Festivals and conferences hope to be able to gather participants physically but plan for a significant reduction in size.
Some have cancelled, some are waiting, but most of the Norwegian organisations that normally do Christian summer events are planning to carry out their events in one form or the other in 2021. One thing is for sure: It will be a different summer this year as well.
Several Christian organisations in Norway put their faith in an ability to keep guidelines for infection protection at their events and festivals this summer, albeit in somewhat scaled-down versions.
Of the 17 events KPK, a Christian news agency in Norway, has information on, only two have decided to cancel this year’s event. Four are awaiting their final decision, while eleven have confirmed that they wish to arrange gatherings in accordance with the pandemic guidelines from the authorities.
Oase (Norwegian for oasis) is an evangelical charismatic festival that has been gathering thousands of Norwegians every summer since 1980. In 2020 the event had to be cancelled due to the pandemic.
“We decided early on that we would make Oase 2021 happen. Of course, there’s always a reservation if the virus situation should be much worse than it is now, but we don’t want to have two years without Oase. It’s especially important that families, teenagers and children get to come together”, says leader of the Oase Foundation, Eivind Arnevåg to KPK.
“We don’t think it will be as big as in a normal year. I do not think we’ll be allowed to have more than 200 or 500 participants, and we are planning for that. We are prepared to scale up or down according to how the situation is. We think we can arrange it in a good way so that it’s safe”, Arnevåg says.
The yearly evangelical summer conference in Sarons Dal is also planning to gather worshippers in July this year. Large parts of the program and speakers have been set up, and some of those who contribute musically are named as well.
The main plan in Sarons Dal is that the event will have a lower number of participants than a normal summer, with only 200 people at the meetings in the hall, which normally holds 2,800. Therefore, the event is spread over two weeks and three weekends.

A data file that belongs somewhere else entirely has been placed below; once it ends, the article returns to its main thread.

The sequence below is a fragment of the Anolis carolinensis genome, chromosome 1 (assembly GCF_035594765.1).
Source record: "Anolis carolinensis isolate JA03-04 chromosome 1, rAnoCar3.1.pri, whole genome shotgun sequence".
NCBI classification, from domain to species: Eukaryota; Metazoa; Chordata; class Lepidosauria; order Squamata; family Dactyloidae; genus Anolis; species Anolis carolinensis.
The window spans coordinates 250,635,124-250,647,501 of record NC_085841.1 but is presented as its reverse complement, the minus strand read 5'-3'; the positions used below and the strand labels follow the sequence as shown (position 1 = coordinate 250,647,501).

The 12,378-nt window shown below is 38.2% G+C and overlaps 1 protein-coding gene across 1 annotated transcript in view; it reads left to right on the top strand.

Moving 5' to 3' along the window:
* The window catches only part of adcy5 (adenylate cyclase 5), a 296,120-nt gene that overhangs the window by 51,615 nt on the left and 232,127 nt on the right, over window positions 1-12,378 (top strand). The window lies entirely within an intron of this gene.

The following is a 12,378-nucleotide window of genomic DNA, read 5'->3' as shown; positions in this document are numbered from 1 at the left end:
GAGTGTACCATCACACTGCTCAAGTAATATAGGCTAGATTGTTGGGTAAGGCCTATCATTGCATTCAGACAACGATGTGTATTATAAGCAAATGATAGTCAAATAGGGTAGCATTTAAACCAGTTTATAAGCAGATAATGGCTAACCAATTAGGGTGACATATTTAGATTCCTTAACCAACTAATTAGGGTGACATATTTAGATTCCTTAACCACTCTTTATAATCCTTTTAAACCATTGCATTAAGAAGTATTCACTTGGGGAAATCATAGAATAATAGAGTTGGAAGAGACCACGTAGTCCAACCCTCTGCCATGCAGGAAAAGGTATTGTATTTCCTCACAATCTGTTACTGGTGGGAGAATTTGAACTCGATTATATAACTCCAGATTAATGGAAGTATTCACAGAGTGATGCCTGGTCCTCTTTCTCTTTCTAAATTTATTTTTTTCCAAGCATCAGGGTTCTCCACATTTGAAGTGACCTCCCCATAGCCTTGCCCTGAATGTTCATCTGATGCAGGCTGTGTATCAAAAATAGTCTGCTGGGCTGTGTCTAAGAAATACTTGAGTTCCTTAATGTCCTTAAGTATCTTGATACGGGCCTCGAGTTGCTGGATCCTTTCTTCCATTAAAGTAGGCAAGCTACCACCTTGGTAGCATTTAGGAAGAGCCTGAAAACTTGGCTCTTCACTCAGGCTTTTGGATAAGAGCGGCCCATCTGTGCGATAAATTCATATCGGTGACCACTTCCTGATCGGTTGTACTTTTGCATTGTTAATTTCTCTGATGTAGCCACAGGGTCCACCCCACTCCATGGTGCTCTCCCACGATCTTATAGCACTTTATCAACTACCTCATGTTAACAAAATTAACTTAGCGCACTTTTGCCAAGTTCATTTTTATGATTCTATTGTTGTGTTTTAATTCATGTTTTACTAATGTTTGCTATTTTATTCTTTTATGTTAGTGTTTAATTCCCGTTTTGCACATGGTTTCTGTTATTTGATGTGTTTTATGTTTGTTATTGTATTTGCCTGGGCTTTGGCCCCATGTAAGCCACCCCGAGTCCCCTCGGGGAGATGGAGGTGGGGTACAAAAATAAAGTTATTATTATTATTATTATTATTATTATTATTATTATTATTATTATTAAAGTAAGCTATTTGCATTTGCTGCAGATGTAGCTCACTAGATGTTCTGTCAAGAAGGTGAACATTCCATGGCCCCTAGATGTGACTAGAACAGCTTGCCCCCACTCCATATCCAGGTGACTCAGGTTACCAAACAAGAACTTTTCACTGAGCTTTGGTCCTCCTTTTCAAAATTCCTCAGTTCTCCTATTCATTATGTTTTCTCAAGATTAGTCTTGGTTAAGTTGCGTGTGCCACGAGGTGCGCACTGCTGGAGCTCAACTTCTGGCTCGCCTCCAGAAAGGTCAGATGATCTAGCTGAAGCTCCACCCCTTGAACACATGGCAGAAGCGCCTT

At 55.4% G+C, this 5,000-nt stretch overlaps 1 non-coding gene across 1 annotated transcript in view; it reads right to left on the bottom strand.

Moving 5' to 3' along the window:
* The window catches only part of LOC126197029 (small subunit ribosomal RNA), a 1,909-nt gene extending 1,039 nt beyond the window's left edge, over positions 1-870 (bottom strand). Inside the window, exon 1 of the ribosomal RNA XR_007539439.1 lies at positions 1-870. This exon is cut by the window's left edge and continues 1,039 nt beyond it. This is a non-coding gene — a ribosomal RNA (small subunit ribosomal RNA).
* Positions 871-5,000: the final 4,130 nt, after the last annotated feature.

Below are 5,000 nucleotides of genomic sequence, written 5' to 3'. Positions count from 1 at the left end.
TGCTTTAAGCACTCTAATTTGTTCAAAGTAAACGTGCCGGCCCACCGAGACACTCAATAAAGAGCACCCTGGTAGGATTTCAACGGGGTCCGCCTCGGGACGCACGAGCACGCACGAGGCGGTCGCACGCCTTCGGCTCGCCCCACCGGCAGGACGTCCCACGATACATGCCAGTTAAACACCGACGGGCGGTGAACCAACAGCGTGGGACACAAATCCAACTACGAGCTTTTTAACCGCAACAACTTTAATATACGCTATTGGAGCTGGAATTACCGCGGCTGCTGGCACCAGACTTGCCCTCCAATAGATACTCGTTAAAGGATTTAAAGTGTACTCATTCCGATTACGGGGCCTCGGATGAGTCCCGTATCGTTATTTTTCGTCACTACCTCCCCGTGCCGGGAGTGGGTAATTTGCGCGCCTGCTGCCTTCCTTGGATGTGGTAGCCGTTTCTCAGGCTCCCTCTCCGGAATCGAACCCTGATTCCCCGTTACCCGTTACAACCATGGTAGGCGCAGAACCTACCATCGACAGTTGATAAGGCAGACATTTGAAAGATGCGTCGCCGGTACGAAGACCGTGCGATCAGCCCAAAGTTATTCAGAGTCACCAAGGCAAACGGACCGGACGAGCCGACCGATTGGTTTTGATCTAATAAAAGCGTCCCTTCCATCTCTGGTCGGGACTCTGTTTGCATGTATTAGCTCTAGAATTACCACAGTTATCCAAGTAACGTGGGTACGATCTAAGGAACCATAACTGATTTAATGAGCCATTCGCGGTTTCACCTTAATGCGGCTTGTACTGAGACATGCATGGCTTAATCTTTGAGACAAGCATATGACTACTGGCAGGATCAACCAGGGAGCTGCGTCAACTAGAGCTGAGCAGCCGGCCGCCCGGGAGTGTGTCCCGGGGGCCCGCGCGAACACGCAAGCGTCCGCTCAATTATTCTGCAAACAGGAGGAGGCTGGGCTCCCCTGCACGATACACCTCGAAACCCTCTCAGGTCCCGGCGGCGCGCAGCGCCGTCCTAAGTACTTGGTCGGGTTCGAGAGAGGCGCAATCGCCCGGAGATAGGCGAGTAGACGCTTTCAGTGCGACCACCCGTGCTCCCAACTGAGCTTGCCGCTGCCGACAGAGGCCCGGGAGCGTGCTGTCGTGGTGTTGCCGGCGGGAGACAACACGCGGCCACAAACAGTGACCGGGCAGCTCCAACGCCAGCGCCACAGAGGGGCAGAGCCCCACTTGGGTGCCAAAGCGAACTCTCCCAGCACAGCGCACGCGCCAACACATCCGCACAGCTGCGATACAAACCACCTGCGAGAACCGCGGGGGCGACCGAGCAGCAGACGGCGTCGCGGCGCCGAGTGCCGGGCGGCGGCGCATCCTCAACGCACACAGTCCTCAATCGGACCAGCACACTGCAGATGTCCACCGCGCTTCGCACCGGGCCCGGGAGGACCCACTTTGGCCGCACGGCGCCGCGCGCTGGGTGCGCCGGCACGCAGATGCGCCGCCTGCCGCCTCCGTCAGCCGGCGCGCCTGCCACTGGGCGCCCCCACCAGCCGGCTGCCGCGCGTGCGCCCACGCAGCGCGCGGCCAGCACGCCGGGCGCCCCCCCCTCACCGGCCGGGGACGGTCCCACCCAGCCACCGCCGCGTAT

“We hope we can implement this in a smaller format than usual”, manager Rune Heimvoll says to KPK.
Roar K. Eikli, festival director for Norway’s largest Christian music festival, Skjærgårds Music & Mission, says that they are working towards a physical festival this summer. A definition of a minimum that is necessary for it to be feasible will be decided in February.
“It's about things like the number of participants, finances and the number of days. If it goes below a certain level, the experience of a festival is gone. We will set a lower limit to work from, and then scale up if there is room for it”, he says.
Eikli says that much of the program that was planned for 2020, when the festival was cancelled, will be transferred to 2021.
Several of the organisers KPK has spoken to express that it is unthinkable for them to cancel for the second year in a row. Two years without an event can have relatively large consequences.
“There will be short-term financial consequences, but also a great deal of work to build up the market and branding again. We do not like the situation, but we have a long history where we have meant a lot to many people. We hope that helps when we have to roll up our sleeves properly again”, says Eikli.
“It’s important for us to be able to deliver good Christian music, preaching and other content. There are also positive aspects where new opportunities arise. We are forced to find new ways of doing things and I hope we don’t lose too many along the way”, he adds.
But this year's summer events will surely be less extensive than in a normal year.
“It’s reasonable to believe that it won’t be a whole week, but a more concentrated festival. The larger the event, the more difficult it is to handle infection control measures that are needed”, says Eikli.
“We are prepared to do what is necessary, but we won’t arrange at any cost”, Eikli adds.
Several of this summer's event organizers plan to stream parts of the program online or on Christian TV channels, but few want fully online events.
“We’re keen to have authentic meetings that are live for those present. Even though our participants will be divided on three premises, we’ll have meeting hosts, worship and speakers in all the premises”, Oase leader Arnevåg says. Some of the foreign speakers may have to speak via screen if they are not allowed to travel to Norway, he clarifies.
“But we don’t want fully digital broadcasts. There should be authentic meetings as far as possible. People are longing to gather and be present where it’s happening”, he says.
Skjærgårds Music & Mission is working in parallel to be able to offer alternative smaller events in the spring and autumn if the main festival must be cancelled. Eikli has serious doubts about going for an online festival this summer.